The city known as La Serenissima ('The Most Serene') has beguiled travellers for more than a millennium. Ever since a group of plucky refugees fleeing Atilla the Hun's rampaging hordes decided to make these marshy and (thankfully no longer) malaria-ridden islands their home, Venice has defied convention.
It takes a hefty dollop of audacity to build a city across 118 islands, with 170 canals and over 400 bridges connecting them, plus innumerable palazzi and campi (squares, only St Mark's is a piazza), in the middle a lagoon, and yet successive generations of Venetians have done just that. There are very few places in the world that can claim as spectacular a natural setting as Venice, which is only enhanced by the mish-mash of architectural and cultural influences - from Roman to Byzantine and Ottoman - that makes the city a living and breathing work of art. St Mark's Basilica, the Doge's Palace and St Mark's Square must be among the most visited spots in the world, and their breath-taking beauty is best appreciated at sunrise or after sunset once the hoards of tourists have returned to their hotels for the evening, safe in the knowledge that you're seeing something truly special. (Gentlemen - or, for that matter, ladies - if you're going to propose in Venice this would be the moment to drop to one knee!).
Romance aside, Venice is the ideal city for getting lost. Stray five minutes off the tourist trails and you will almost certainly be lost, but you'll most likely have found a deserted campo (so called because they were once grassy spaces for grazing livestock) which feels almost like it did 500 years ago. You will uncover churches that are works of art in themselves, and you might even get lucky and stumble across one with an Old Master behind an altar. Should you want to get even further under the skin of this magical city, we have a raft of local guides who are experts in art, history and architecture on hand, as well as local chefs who can arrange private cooking classes to learn the secrets of Venetian cuisine. Anyone lucky enough to have eaten at Russell Norman's popular Polpo restaurants in London will know quite how good the local food can get.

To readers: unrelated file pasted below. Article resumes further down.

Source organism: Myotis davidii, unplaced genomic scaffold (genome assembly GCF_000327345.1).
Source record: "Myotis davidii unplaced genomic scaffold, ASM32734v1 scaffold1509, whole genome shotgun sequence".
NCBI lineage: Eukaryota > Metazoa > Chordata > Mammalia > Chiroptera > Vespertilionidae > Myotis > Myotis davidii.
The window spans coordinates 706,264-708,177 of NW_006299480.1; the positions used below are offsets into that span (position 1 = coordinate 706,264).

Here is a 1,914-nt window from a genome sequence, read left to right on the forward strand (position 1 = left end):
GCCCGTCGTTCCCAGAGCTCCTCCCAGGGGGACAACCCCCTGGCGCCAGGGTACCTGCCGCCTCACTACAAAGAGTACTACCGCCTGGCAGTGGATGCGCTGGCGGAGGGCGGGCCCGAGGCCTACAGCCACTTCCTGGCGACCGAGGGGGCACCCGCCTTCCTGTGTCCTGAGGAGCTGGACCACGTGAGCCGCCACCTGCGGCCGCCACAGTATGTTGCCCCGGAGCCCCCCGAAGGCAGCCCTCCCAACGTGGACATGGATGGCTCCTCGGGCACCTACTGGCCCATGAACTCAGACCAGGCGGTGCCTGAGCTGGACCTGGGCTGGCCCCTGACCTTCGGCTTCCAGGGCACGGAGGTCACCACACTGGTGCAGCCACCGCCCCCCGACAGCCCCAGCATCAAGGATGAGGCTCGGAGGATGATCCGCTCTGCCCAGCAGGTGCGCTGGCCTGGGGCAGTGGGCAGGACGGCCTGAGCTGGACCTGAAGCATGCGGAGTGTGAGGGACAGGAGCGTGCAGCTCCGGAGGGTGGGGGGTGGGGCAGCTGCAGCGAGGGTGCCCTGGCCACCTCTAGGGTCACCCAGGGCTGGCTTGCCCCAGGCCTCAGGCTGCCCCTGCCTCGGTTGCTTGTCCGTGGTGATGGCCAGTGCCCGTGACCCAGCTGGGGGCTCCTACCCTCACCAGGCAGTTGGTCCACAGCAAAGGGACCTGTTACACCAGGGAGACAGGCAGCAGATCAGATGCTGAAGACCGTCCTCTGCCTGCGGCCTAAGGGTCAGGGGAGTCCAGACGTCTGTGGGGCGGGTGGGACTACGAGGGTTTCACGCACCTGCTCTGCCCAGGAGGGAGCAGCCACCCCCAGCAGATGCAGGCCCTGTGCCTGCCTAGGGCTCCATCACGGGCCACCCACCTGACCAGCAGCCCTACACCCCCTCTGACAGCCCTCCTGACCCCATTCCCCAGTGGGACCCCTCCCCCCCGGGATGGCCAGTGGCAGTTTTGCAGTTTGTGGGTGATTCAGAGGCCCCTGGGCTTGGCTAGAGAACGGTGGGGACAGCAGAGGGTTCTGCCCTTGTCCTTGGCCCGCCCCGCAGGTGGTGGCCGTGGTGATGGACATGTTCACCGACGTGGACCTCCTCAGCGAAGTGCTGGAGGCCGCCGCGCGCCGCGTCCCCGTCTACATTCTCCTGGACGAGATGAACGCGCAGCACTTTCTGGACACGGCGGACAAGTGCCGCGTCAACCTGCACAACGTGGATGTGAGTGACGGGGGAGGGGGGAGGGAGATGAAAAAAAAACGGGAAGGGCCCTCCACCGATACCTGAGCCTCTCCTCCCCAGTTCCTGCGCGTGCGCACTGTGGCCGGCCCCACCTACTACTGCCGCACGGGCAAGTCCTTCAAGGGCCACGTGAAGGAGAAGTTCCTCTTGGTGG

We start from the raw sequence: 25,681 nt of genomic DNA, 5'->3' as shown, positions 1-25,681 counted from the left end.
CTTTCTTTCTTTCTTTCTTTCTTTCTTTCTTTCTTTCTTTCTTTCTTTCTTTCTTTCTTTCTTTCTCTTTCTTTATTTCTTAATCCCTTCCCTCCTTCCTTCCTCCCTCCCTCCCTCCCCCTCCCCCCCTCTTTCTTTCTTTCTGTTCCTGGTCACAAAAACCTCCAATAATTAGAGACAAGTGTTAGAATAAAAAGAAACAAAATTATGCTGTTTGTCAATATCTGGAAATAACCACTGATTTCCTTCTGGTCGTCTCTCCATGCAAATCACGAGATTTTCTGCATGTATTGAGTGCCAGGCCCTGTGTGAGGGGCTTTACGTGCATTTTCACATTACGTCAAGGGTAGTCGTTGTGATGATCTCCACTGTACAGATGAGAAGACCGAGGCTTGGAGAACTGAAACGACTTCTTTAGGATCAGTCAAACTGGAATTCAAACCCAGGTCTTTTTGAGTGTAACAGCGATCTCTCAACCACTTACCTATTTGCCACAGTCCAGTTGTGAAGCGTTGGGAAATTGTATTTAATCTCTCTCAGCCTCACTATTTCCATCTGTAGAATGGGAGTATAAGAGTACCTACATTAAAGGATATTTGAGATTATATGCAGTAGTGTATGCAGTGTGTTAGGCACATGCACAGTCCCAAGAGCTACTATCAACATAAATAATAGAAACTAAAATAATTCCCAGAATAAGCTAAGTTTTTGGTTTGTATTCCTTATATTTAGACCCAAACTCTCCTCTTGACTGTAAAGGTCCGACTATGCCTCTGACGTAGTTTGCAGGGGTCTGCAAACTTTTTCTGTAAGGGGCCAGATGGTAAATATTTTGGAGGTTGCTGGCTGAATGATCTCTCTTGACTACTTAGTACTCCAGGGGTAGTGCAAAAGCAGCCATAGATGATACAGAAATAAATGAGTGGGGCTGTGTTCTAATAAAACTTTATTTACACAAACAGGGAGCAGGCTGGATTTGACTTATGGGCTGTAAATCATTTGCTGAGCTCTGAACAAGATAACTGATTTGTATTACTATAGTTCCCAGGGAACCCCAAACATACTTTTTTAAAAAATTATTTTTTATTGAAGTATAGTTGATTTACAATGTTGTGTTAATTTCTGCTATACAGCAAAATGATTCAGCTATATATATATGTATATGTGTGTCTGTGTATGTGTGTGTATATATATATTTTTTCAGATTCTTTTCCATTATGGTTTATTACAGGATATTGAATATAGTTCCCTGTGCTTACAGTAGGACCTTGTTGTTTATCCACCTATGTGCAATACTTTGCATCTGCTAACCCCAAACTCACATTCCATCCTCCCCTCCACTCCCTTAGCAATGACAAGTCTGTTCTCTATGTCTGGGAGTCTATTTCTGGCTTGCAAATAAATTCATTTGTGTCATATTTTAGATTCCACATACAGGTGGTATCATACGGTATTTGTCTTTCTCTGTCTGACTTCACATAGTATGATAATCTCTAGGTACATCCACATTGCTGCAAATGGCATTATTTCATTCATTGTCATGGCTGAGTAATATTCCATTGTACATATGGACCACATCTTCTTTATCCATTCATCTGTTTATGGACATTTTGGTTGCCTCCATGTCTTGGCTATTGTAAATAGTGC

While we're on the subject of food (and this is Italy, after all), eating out in Venice can be more difficult than you'd imagine. Caffe Florian is iconic - and once the site of many an evening's drinking session for Hemingway and Fitzgerald - and drinking bellinis in Harry's Bar is probably just the right side of cliché, but both venues can be crowded and extortionately expensive. A better bet is to head away from St Marks to the tiny, blink-and-you'll-miss-them local haunts, where everything is fresh, and made from whatever looked best at the market that morning, according to the recipe nonna (grandma) passed down from her nonna. Our Concierge will give you an insider steer on the best of these secret spots. Start with some chichetti (Venetian tapas) and a couple of Aperols (everyone's favourite drink was invented in the Veneto) before whatever looks best from the menu and plenty of local wine and finally a late evening passeggiata around the labyrinthine streets until you eventually find yourself back at your hotel.
Away from the city itself, the outer islands, particularly Murano (famous for its beautiful hand-blown glass) and Burano (home to the brightly-painted houses of many an Instagram feed, and exquisite hand-made lace) are well worth a visit, if just for a late afternoon wander, and the Lido - where Venetians go for a day by the seaside - is great fun.